Yellowfin Croaker Rig

I have the best success catching these using Carolina rig. I use a 3/4 oz egg weight with a small colored bead that comes off the mainline and attaches to the swivel. For the leader, I use 12-18 inch mono or fluorocarbon to an Owner red hook size 6. These fish aren’t large, so you don’t need a big hook to get them.

Yellowfin Croaker Bait

My top choices for consistent catches are:

  • Berkley Gulp! 2-inch sandworms (camo color)
  • Sand crabs
  • Mussels

You can also use a ghost shrimp, clams, and pileworms.

I’ve seen some people fly line anchovies in the marina, but I haven’t tried that method out yet. You can also catch them on a Kastmaster or similar lure.

How to Fillet Yellowfin Croaker

We’re fortunate to have beautiful yellowfin croaker biting along the beaches in Southern California. They truly are fun surf fish. They’re a nice big fish fillet and are really good to eat.

Yellowfin croaker good to eat
Yellowfin croaker is great table fare if you get one large enough to fillet.

All right, easy to fillet. Let’s see. What do you do? How do you fillet a yellowfin croaker? What I’d like to do is get my thumb in the eyeball and my finger right inside the gill plate and then you take your knife and you just run it right down until you hit the backbone.

You hit the backbone, and then you just slide right across down to the tail. Once at the tail, flip the full fillet, and you’re going to cut all the ribs off. When you’re cutting fish, you can always take a little bit extra so you don’t have to worry about getting any bones.

YouTube video

You don’t want that bone inside there. Then all you do is hold your knife right on the skin, and then you kind of peel and push. This gives you a nice fillet. No bones.

It looks like a White Sea Bass fillet, and I think they taste a little bit better then you just flip over on the other side, do the same thing, finger, and thumb, which til you hit the back on, just slide your knife across the backbone. Take the rib cage, put your knife underneath the skin, and you just kind of push and pull to get a nice, beautiful fillet. And if you look at the meat, there are no worms. All nice and clean bones are all gone perfectly for a sandwich.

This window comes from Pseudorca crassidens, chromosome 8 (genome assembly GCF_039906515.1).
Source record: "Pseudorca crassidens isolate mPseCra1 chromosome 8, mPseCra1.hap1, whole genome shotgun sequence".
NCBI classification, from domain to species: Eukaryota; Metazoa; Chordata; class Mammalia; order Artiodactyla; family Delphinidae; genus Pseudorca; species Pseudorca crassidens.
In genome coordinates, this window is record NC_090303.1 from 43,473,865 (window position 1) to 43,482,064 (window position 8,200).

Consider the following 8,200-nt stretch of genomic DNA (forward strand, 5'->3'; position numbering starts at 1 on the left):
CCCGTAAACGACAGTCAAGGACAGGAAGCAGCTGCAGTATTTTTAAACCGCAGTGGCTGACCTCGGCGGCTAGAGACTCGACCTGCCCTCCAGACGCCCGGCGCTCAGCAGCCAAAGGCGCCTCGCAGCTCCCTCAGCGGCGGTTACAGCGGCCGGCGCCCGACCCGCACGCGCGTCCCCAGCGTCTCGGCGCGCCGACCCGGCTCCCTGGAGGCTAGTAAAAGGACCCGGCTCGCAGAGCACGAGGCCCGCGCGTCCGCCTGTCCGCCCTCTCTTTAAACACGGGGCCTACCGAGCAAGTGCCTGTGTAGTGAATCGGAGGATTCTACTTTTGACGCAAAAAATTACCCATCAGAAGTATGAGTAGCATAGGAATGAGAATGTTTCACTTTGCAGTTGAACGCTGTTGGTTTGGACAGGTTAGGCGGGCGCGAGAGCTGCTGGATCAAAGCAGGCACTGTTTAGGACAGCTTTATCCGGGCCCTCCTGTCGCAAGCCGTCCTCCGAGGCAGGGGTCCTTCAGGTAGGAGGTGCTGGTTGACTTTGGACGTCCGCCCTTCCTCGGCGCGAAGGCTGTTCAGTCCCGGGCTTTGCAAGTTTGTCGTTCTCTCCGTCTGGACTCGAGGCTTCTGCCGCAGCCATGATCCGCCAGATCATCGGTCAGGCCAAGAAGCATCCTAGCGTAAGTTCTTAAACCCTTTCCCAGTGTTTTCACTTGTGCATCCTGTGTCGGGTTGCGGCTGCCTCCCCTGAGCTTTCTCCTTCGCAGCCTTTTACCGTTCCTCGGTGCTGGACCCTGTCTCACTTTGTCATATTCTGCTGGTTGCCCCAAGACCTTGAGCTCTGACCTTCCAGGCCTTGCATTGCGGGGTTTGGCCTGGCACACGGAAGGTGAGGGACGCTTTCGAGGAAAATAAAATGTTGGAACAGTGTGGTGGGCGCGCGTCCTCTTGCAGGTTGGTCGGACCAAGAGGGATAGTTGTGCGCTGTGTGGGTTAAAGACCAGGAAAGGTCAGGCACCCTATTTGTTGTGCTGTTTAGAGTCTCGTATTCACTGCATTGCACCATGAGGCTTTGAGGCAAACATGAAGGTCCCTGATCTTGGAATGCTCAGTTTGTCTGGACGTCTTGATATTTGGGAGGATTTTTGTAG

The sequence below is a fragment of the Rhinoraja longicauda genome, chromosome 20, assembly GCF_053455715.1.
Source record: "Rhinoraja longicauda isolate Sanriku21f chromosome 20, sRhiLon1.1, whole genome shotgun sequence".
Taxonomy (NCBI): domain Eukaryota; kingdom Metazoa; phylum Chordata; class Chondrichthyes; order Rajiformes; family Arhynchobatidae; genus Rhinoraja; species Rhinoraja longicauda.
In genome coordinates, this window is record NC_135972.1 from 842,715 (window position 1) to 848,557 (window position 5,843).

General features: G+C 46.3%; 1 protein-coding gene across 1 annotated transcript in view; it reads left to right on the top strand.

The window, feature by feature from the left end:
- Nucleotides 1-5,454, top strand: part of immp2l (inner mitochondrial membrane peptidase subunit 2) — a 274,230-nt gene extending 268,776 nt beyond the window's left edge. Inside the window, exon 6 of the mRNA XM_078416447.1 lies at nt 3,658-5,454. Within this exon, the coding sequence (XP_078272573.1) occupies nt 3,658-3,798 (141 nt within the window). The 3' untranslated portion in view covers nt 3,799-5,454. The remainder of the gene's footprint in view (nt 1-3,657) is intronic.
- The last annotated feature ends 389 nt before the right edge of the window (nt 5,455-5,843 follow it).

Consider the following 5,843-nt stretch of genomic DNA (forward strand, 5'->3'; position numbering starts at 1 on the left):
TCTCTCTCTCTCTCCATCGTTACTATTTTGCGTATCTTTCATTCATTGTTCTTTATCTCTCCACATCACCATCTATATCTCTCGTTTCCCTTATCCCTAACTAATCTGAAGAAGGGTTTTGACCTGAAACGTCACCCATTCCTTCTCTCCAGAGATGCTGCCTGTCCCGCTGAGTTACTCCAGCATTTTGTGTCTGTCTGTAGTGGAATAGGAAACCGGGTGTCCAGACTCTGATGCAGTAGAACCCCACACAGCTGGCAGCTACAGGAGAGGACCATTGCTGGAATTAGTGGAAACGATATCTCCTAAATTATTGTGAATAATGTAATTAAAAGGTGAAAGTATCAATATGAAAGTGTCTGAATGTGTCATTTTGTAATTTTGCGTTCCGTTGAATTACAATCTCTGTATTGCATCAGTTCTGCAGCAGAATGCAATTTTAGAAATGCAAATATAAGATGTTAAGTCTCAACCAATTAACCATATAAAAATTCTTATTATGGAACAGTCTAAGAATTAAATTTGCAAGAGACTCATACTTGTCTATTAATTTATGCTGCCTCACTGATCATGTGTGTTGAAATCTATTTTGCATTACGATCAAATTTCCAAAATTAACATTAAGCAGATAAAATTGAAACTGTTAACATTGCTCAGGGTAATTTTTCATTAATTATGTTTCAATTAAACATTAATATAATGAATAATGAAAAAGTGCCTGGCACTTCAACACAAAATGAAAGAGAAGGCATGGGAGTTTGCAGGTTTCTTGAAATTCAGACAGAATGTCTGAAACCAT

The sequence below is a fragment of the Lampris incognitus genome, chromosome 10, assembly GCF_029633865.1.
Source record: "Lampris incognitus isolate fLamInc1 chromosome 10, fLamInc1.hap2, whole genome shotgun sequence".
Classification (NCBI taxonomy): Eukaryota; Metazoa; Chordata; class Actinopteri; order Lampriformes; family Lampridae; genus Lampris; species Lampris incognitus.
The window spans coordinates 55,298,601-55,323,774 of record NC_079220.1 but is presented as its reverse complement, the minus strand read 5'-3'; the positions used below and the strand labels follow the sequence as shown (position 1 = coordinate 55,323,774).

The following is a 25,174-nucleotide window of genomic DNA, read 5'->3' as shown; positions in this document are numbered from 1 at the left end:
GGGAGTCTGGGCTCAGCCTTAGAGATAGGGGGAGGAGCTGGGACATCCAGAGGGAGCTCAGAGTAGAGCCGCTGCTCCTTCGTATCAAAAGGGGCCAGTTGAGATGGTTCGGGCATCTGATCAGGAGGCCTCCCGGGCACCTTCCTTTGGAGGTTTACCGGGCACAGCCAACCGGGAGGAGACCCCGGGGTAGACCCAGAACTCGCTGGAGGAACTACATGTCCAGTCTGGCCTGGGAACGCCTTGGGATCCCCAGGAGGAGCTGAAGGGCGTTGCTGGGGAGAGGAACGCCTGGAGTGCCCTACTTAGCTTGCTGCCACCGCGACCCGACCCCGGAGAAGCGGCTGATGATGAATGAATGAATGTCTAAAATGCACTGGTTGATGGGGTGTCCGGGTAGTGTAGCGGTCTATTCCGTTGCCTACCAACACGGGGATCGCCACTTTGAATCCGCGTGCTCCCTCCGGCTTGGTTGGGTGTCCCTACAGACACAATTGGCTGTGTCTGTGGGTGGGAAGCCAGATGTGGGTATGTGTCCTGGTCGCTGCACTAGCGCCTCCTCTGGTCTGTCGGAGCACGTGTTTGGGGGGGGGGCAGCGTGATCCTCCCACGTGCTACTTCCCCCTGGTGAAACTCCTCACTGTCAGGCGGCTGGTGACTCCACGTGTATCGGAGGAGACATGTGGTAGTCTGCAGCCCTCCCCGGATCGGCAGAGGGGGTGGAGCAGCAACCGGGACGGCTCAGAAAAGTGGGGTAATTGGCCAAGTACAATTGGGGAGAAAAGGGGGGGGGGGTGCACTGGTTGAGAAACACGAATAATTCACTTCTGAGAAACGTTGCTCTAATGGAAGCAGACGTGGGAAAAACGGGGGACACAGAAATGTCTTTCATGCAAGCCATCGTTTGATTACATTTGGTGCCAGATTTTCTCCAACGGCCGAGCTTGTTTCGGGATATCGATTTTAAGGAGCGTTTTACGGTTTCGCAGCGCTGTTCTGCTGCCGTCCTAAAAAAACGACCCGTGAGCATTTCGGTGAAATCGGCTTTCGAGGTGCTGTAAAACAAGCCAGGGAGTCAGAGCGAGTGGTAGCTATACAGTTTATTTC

Key to Filleting is a Sharp Knife

The key to cutting fish is a very sharp fillet knife. A lot of people feel bad when you waste a little bit of fillet sometime, but when you can get all the bones out, and you don’t have to worry about it, sometimes it’s worth it.

Yellowfin croaker barbel chin
The barbel on the chin is a great tale to know if it’s a yellowfin croaker that you caught.

It may seem counterintuitive, but a dull knife is way more dangerous. You have a lot better chance of cutting yourself with a dull knife because the knife will drag, and you’ll put your finger across it, and you’ll get cut.

Fry It, Bake It, Just Don’t Burn It

This is a great fish for fish tacos. Fry it, bake it, just don’t burn it. There’s nothing like catching a fish fresh from the sea, is there? There’s nothing better to eat.

You’re going to miss a little bit sometimes, but you don’t have to worry about it. This is where the real sharp knife really comes into play, where you get all the meat off of the skin. If you can’t tell when you’re filleting fish, if you push the knife with one or two strokes, then you’ve really got it. Every once in a while, you make a mistake, don’t worry about it.

Yellowfin Croaker Recipe

  • 2 yellowfin croaker
  • 2 tbsp crushed garlic
  • 1/2 tsp salt
  • 1/2 tsp pepper
  • 6 tbsp flour or equivalent
  • 2 tbsp cornstarch
  • Vegetable oil
  • Paprika to taste
  • Slaw
  • Hawaiian buns

The easiest method is to fillet the two yellowfin croaker and batter them up.

After you fry the fish, throw them in a toasted bun, win a little slaw and some ranch or sriracha dressing and get your grub on!

Jon Stenstrom
Founder & Angler
Jon Stenstrom is a fishing enthusiast. He has over 25 years of fishing experience, and 6 years of spearfishing experience, and is currently learning how to boat. Jon has his Open Water PADI Certification and FII Freediver Level 1 Certification. Jon has traveled the world to fish and dive, most notably in the Great Barrier Reef, Baja Mexico, Thailand, and Malaysia. More Articles